Friday, February 19, 2016
In this recipe, roasted cauliflower gets Tex-Mex treatment for huge flavor and texture that makes a deliciously healthy side—and it’s terrific stuffed into tacos!
Ah, roasted cauliflower. How do I love thee? Let me count the ways. Cauliflower in three colors, a work of edible art? Check. Sicilian style? Check. Smashed? Check. Indian curried? Check. Soup? Quadruple check: simple roasted, artichoke and leek, broccoli, and pesto parmigiana.
And I’ve even created a Super Bowl version where I drenched cauliflower with buffalo sauce and served it with blue cheese dressing.
Today, one of my favorite crucifers goes South of the Border when it’s dressed up all pretty with tomatoes, peppers, and pinto beans, a spicy side dish bursting with fiery Mexican flavors. And, no, this wasn’t planned specially for my recent “Bring on the Heat” series, but it certainly fits the bill with its three different varieties of peppers (poblano, jalapeño, and chipotle): watch the quantities as you go, taste often, and make it as hot—or not—as you like!
- 2 medium heads of cauliflower, broken or chopped into chunks (about 10 cups)
- ~1 tablespoon extra virgin olive oil
- 1 1/2 cups chopped yellow onion
- 1/2 cup red pepper, chopped
- 3/4 cup poblano pepper, chopped (or a combination of poblano and green bell)
- 1/2-1 jalapeño, finely minced (discard seeds if you fear heat)
- 3 cloves garlic, finely chopped
- 2 teaspoons cumin
- 1 teaspoon chili powder
- 1 teaspoon oregano
- 1 teaspoon salt
- 2 tablespoons chopped chipotles in adobo (1 of the chopped chipotle, 1 of just the sauce, or more of both if you want it even hotter)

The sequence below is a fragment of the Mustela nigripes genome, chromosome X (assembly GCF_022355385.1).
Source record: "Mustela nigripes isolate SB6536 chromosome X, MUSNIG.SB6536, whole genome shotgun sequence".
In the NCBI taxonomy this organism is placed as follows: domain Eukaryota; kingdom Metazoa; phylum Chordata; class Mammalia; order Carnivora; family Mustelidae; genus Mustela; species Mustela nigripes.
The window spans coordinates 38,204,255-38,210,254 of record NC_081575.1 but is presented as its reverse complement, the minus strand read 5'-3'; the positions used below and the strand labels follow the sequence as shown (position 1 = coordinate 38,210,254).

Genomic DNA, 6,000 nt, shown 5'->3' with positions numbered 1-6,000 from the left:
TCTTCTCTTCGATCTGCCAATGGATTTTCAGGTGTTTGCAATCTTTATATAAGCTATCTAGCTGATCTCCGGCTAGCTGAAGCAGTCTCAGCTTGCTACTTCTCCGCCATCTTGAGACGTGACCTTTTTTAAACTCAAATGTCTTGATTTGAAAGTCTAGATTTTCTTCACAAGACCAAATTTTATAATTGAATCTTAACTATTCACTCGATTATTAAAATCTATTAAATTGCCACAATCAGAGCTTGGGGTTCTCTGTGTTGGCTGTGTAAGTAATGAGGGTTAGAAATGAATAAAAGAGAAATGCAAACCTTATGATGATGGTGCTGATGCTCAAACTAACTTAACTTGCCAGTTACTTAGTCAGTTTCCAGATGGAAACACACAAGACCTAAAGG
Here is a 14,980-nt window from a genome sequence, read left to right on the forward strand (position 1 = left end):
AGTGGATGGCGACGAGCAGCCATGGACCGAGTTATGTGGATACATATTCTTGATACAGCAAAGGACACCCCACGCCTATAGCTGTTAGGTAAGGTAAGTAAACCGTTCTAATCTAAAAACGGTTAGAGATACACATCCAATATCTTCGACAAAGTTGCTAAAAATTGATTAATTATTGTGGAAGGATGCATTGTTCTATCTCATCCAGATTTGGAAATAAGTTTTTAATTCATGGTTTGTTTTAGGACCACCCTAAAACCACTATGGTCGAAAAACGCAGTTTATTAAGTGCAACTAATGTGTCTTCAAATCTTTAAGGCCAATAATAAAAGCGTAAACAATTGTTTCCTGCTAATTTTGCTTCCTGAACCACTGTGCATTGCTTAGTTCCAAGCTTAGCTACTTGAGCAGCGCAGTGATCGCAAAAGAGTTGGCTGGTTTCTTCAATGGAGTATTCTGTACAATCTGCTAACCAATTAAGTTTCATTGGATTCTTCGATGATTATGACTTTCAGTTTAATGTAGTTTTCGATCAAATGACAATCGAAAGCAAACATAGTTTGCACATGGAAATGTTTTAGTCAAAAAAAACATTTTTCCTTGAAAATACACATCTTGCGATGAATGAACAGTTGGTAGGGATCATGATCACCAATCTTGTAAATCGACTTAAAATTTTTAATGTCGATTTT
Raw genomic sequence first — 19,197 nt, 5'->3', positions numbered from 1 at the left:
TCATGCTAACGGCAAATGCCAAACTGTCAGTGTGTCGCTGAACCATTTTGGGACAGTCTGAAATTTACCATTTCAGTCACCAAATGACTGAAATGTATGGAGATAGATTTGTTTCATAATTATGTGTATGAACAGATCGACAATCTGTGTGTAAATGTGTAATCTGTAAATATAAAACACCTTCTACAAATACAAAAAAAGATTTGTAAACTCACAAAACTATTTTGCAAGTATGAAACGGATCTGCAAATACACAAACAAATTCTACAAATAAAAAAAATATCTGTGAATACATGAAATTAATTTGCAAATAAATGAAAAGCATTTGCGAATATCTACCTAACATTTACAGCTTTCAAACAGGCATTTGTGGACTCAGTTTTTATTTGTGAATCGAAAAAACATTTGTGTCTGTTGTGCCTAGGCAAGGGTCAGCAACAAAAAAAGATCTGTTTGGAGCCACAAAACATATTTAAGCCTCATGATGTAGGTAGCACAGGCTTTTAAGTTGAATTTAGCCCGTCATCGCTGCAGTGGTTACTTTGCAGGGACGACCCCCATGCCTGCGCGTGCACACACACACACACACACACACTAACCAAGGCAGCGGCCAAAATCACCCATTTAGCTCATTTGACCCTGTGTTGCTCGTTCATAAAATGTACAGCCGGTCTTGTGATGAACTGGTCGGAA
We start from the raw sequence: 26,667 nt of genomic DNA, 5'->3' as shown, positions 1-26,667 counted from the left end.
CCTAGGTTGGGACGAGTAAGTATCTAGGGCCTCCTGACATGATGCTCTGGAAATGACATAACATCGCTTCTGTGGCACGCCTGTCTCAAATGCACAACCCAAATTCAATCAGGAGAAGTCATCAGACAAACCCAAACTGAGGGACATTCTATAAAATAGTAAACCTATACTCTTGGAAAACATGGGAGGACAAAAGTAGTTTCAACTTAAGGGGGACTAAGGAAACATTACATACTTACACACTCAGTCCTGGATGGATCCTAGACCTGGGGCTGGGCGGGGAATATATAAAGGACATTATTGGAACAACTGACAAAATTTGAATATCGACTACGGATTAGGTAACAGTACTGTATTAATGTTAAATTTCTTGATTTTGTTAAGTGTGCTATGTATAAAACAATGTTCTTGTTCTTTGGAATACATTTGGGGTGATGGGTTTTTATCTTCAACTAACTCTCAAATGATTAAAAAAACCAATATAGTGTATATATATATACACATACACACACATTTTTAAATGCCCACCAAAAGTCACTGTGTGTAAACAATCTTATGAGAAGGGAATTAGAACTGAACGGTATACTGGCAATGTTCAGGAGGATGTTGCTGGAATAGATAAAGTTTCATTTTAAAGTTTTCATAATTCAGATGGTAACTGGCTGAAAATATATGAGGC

- 28 ounces canned diced tomatoes, unsalted (about 5 cups chopped; if using fresh you may want to add additional canned tomato sauce)
- 2/3 cup cooked pinto beans (or more, if desired)
- 1 tablespoon lime juice, freshly squeezed
- 1/4 cup beer (optional)
- 1/2 cup chopped cilantro, plus additional for garnish
1. Roast the cauliflower. Chop the crucifer and season with olive oil, salt, and pepper and roast in a hot oven as directed here.
2. Sauté the vegetables and aromatics. While the cauliflower is roasting, heat the oil over medium and cook the onion and peppers until softened, about 6 minutes. Mix in the garlic, seasonings, and salt until fragrant, about 45 seconds.
3. Stir in tomatoes and beans.Pour in the canned tomatoes and beans and mix to combine, taking care not to crush the beans, then stir in the lime juice and beer. Simmer for about 15 minutes to allow the flavors to come together. (Note that if you are using fresh tomatoes you will need to allow an extra 20 minutes or so for the raw tomatoes to cook and break down.)
4. Stir the cauliflower and cilantro into the tomato mixture until everything comes together. Taste and reseason with salt, pepper, spices, and chipotles as desired.
5. Serve and enjoy, perhaps with a scatter of cilantro (fresh coriander) to brighten the dish and make the colors pop.